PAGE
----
First, I created Elephant World.

Later, I created a series of feather prints.  

 In 2018, I had another new shell print: Striped Shell.

 In 2020, Unity of Bliss.                                                     

Hi, welcome to my art world.  I hope you enjoy seeing my lino-cut prints.  I enjoy printing them in my studio.  I will add new designs and plan to show you those new ideas as soon as I create them.  Please feel free to comment or contact me.  You will find that often the prints are a little bit different than the one pictured, that is because I apply color differently every time I approach the fabric or paper. First, I start out with a blank piece of art linoleum. I carve out my design, often using a magnifying glass to create the fine detail found in many of my story blocks.  Once I have a design carved, I either use textile ink that is permanent to fabric or a water soluble ink that is applied to paper.  Everything is hand done.  You could say it is very green because no machines are used.  All inks are non-toxic.  I consider myself like a 14th century artisan, because I use the same methods they used when artists first started using wood blocks or stone prints.  I’m just a little bit modern with the use of Stemmed Rose fabric inks or block printing ink.  Jody Bare   PS: This is Divine Lotus scarf and Divine Lotus lino-cut print. (above)

The Unicorn and the Maiden print.Passion-and-Purity_jpg

Stemmed RoseStemmed Rose

Shows:  First, you can click on my curated collection on shopvida:  New show: Open Studio virtual Also, an old show: Connections-Printmaking Exhibit:    Call and set up a time to visit my studio at 342 Pennsylvania Ave, Santa Cruz, Ca., if you need anything for birthdays, wedding presents,  or special events, questions on pricing and mailings, contact number, 831-425-8430.  You can also buy my work at or Also, Many Hands just opened in Capitola. Appointments: Artisans, Downtown Santa Cruz.  PS. Inspired from the nature, my latest scarves and prints: Night Owl print, Bumble Buzz  & Wild Weeds scarves are available.


2015-5-11 Tulips, Chryst,Bloom Magic prints 037Butterfly Block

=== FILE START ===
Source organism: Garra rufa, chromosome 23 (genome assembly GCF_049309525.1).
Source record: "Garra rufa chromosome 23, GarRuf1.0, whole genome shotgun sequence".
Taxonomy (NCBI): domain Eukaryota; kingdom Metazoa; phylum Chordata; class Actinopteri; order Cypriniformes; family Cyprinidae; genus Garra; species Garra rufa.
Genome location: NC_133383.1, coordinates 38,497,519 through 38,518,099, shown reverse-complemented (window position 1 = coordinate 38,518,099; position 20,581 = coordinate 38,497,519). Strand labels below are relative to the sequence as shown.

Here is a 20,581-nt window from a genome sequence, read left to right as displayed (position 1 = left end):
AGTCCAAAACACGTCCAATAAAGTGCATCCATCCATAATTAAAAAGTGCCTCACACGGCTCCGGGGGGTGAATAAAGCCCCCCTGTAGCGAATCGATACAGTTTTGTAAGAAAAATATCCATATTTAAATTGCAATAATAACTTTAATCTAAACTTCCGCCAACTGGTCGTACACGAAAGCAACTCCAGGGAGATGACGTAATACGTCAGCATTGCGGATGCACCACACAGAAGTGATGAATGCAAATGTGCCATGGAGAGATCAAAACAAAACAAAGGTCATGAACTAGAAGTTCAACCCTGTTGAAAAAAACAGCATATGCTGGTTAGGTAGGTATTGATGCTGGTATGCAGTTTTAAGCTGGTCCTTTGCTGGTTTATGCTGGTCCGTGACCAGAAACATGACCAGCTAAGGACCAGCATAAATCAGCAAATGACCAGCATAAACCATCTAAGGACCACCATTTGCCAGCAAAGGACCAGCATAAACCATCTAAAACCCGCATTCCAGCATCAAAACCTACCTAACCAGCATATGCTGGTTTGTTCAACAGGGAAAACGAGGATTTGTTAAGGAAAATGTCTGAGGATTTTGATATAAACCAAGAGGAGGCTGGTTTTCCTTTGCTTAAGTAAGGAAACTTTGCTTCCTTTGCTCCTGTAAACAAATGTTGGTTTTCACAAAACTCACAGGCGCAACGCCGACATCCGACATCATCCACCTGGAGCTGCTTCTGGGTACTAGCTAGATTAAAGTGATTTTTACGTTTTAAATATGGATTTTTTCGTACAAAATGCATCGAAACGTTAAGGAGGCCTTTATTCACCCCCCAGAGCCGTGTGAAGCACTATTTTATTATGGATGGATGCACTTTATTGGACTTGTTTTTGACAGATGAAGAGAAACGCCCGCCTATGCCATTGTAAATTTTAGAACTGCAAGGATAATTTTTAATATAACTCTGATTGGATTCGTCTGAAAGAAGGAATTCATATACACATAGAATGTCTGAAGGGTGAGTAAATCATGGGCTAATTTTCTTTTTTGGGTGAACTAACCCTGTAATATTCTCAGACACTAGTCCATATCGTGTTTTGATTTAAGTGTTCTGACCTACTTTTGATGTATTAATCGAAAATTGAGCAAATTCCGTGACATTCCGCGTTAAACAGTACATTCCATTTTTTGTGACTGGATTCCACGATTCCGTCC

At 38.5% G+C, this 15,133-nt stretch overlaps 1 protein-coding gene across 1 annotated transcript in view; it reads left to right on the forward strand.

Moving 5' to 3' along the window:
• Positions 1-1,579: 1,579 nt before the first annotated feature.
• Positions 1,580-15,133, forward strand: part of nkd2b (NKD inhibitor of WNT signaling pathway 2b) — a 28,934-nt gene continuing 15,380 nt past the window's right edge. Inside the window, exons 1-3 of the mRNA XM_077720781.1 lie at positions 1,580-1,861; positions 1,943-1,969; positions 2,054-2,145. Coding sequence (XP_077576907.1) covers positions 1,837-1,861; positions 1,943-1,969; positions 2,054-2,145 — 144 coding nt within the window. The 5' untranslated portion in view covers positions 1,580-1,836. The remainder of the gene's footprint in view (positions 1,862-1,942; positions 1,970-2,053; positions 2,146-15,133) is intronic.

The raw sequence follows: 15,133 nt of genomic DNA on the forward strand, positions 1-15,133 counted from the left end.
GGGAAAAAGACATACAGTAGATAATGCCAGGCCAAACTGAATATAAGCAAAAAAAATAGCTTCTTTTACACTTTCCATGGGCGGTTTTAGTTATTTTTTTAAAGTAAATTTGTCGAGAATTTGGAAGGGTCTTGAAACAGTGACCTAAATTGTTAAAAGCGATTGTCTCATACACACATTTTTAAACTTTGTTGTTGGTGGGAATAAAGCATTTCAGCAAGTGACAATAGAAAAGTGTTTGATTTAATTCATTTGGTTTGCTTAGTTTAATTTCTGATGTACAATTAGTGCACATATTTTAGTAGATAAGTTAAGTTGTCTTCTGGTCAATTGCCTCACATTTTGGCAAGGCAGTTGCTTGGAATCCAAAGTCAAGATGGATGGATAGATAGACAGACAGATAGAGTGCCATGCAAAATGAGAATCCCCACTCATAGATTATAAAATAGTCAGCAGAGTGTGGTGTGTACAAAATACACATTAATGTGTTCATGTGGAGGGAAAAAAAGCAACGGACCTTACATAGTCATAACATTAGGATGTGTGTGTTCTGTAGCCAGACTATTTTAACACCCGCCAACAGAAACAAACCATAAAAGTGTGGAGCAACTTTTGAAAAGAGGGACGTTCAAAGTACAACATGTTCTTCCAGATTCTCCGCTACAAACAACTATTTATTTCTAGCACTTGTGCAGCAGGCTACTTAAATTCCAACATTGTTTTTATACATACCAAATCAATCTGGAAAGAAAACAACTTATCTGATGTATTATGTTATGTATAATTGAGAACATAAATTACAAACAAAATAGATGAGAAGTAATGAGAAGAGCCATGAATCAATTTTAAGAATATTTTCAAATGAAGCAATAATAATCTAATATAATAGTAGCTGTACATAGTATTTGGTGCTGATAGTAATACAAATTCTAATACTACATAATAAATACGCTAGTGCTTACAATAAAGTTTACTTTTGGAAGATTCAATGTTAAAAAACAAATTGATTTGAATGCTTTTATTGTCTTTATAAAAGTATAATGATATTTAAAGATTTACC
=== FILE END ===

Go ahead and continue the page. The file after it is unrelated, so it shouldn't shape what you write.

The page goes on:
Do you think growing up in an art studio makes you an artist? Maybe, I grew up in my mother’s studio, and enjoyed creating linoleum block prints then and today.  I was introduced to my medium when I was ten. My mother instructed me on how to carve a linoleum block for a Christmas card; however, the next time I worked in this medium was in a Textile Design class at Western Kentucky University. I was introduced to batik, tie-dye, silkscreen, and block printing. I loved it all. I even taught a Basic Design class at Western after I graduated. Later, in graduate school at University of Tennessee, Knoxville, I minored in Textile Design. Batik was my thing then, but when I almost set my house on fire and nearly destroyed all the automatic dry cleaning machines in Knoxville, I changed to block printing. I became a full-time instructor at Miami University of Ohio in the Fall of 1975, but I continued to experiment in my printing and even took more design classes. I started designing vests and kimonos that I had printed with my newly carved spiral designs. Ironically, they were showing in an Art to Wear boutique in San Francisco. After three years in Ohio, I made a paradigm shift, quit teaching, and moved back to Kentucky in 1978.  Again this change gave me time to work on my printing techniques and design motifs. I had two one-person shows in Owensboro, Kentucky, worked summer fairs, and began to show nationally my quilted, lino-cut printed garments. Following that, I was asked to teach the Textile Design class at Western Ky. University, the original class that inspired my artistic direction.  In 1983, my husband and I decided to move to Santa Cruz, California. Finding that the streets are not paved with gold, it got harder to keep my art going.  I taught a Beginning Clothing Construction at Cabrillo College in Aptos, CA , but my classes were cut due to an economic downturn in 1990.  Again, I had another shift. It was time to go back to my art, but it needed a message.  I started studying symbols across the world and across time.  I created story blocks that reflected birth, marriage, journey, death, creation, bliss, or in other words, basic archetypes of human experience. This cemented me as an artist. Later in 2000, I started printing on silk scarves and placing them in local galleries. I became an Open Studio artist in 2003. Today, I print my simpler designs of flowers, shells, and geometric motifs for Art to Wear, and I print my more detailed symbolic blocks as framed pieces.  My art continues to evolve, but I have not wavered from my original linocut print medium, and I still show off that first Christmas linoleum block. I made it into Open Studio for the 17th time, yeah! Check out: www. ,; plus, I have work on  Come to my studio: 342 Pennsylvania Ave. Santa Cruz, CA 95062.

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